There’s often a push and pull at the heart of Eva Yerbabuena’s shows, between her intense, introspective style as a dancer and her desire to put on a spectacle of big ideas. Apariencias is another classic example – a 90-minute piece that at times seems almost baroque in its grand-scale intentions, but touches the sublime only when the decks are cleared and its star works with nothing more than the guitar-playing of her husband, Paco Jarana.
Admittedly, La Yerbabuena makes a striking entrance, in a fuchsia and black dress, with her hair covered by a latex bald cap. Spotlit, she and her bare-torsoed male dancers are consumed by a frenetic African-style drumbeat, like a high priestess and her acolytes, while the Guinea-Bissau singer Alana Sinkey adds silvery Portuguese vocals.
Very soon, however, we’re into a segment where another “bald” female dancer (Maise Pérez) in a full-length Mondrian-style dress is wandering about, there’s a male dancer having alternating images of refugees and piles of cash projected on to his white skirt before he assumes a crucifixion pose, and the flamenco singers are bellowing with religious fervour about the evils of money. It’s so Catholic you can almost smell the incense – it’s also bewildering.
The show is divided into six segments that feel like short poems, each looking to explore a different idea about identity and appearance. “What role do I play in my life?” asks one dancer, wearing masks on the back of his head, knee, hand and feet. “To join with the root is not to bury yourself,” says Yerbabuena at another point (there’s no translation offered for non-Spanish speakers, mind). Masks also feature in a stunning section where Yerbabuena whips up a storm whirling a huge golden shawl and making a space to emphasise her fierce and extraordinary footwork. Buoyed in this beautiful, physically demanding routine by Jarana’s accompaniment, she creates something truly hypnotic.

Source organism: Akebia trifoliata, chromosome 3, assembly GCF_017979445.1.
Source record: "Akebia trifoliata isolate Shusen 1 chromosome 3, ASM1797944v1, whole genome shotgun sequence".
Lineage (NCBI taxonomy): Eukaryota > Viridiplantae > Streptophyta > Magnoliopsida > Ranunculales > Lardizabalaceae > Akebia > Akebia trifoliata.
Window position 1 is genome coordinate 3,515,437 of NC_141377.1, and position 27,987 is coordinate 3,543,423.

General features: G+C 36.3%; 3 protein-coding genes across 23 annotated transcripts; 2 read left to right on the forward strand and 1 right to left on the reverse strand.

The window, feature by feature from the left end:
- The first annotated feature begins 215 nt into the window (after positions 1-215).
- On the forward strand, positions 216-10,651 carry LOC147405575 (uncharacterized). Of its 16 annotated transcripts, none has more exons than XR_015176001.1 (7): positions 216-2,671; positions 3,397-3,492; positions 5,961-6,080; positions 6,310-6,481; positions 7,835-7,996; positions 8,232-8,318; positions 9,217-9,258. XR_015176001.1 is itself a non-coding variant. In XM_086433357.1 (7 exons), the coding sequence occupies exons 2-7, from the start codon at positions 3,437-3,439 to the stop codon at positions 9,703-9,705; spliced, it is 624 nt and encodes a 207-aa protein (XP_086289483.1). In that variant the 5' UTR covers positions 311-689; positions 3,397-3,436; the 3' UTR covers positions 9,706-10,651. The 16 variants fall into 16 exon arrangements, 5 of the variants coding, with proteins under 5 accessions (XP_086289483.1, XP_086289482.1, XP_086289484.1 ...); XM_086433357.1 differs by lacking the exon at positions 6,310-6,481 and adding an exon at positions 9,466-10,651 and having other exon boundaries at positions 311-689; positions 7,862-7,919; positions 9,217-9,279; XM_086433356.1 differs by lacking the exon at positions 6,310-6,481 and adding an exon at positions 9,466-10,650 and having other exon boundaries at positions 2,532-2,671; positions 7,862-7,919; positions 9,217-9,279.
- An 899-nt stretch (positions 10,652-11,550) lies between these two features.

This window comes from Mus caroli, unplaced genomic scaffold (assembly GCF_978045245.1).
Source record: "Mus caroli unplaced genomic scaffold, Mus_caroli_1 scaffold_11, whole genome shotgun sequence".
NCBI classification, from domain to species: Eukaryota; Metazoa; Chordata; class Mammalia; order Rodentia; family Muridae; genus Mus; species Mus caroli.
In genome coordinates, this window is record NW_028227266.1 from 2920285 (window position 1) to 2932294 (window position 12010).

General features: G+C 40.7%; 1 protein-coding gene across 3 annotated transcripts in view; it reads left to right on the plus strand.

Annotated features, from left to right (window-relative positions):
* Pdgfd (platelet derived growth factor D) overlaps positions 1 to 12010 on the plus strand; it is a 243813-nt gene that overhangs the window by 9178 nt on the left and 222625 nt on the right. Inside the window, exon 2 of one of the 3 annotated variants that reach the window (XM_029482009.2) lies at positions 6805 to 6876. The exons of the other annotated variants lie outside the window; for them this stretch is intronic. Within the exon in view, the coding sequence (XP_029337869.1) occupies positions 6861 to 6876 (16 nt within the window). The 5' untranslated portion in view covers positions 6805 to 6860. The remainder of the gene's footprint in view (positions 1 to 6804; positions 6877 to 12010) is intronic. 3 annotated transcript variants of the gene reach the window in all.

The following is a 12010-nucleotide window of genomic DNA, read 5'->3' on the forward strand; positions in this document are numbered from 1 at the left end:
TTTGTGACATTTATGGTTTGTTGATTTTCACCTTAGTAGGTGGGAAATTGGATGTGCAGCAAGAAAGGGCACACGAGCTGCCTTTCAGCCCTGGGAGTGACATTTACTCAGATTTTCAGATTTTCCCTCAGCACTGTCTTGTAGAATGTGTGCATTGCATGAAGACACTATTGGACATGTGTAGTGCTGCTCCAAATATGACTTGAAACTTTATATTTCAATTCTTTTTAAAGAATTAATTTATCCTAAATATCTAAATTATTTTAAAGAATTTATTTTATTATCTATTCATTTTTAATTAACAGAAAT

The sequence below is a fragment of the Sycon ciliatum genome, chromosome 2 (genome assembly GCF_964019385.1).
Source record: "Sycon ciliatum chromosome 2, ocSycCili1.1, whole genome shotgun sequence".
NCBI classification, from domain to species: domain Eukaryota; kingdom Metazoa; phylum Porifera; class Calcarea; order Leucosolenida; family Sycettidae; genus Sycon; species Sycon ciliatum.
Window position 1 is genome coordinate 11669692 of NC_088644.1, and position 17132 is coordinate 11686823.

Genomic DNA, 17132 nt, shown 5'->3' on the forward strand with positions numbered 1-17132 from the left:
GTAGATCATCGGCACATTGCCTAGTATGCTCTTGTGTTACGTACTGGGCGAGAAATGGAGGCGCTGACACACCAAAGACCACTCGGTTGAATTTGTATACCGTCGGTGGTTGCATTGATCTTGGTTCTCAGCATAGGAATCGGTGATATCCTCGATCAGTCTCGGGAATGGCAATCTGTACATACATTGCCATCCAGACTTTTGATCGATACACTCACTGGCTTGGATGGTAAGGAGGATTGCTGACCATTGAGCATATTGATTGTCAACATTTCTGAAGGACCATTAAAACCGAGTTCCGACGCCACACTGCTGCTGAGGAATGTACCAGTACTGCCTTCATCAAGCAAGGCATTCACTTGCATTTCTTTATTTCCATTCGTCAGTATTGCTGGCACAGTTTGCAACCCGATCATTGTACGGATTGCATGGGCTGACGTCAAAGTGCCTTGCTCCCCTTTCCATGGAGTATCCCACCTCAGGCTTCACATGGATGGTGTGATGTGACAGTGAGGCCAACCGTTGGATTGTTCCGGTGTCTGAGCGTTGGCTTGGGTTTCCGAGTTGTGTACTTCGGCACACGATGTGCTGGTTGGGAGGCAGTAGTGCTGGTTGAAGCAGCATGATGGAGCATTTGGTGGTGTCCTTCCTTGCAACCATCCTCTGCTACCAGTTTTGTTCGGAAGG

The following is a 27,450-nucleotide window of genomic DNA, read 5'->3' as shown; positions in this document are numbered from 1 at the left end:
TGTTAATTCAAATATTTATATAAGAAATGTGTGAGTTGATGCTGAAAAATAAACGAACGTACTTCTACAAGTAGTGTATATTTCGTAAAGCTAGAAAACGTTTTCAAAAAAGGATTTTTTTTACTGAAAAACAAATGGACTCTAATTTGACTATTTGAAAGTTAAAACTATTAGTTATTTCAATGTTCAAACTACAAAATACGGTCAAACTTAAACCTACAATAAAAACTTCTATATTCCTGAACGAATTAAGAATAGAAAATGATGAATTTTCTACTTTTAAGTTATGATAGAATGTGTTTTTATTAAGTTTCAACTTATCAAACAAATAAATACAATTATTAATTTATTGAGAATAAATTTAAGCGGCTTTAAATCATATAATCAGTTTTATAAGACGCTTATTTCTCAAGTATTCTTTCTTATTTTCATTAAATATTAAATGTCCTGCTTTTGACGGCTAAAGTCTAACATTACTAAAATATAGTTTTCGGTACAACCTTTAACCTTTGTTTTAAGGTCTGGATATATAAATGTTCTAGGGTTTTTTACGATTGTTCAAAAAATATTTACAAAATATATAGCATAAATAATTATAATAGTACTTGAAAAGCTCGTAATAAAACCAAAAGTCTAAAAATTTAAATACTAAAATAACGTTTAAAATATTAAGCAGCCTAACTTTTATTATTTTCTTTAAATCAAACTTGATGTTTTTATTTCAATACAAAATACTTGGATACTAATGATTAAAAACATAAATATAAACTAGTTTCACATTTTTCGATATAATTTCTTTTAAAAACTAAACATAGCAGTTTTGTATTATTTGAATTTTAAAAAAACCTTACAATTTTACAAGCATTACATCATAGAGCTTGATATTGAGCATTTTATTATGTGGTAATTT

Her male dancers get their own time in the spotlight – and the imposing figure of Christian Lozano shines especially brightly, in one segment dancing a solo in what looks like a blue velvet dress and demonstrating the most captivatingly expressive arm movements.
But it’s Eva we’re dying to see and the climactic soleá – her speciality – is worth the wait. With Jarana, the two singers and a cajón in the shadows around her, she slips into another realm, her passion for the dance reaching into her very fingertips. She seems to be responding to an invisible presence, in one moment beseeching, in the next demanding and defiant. And her mastery is such that even as the music builds to a frenzy, she can hold all 5ft of herself erect and move with an imperious slow motion that holds you completely in her thrall.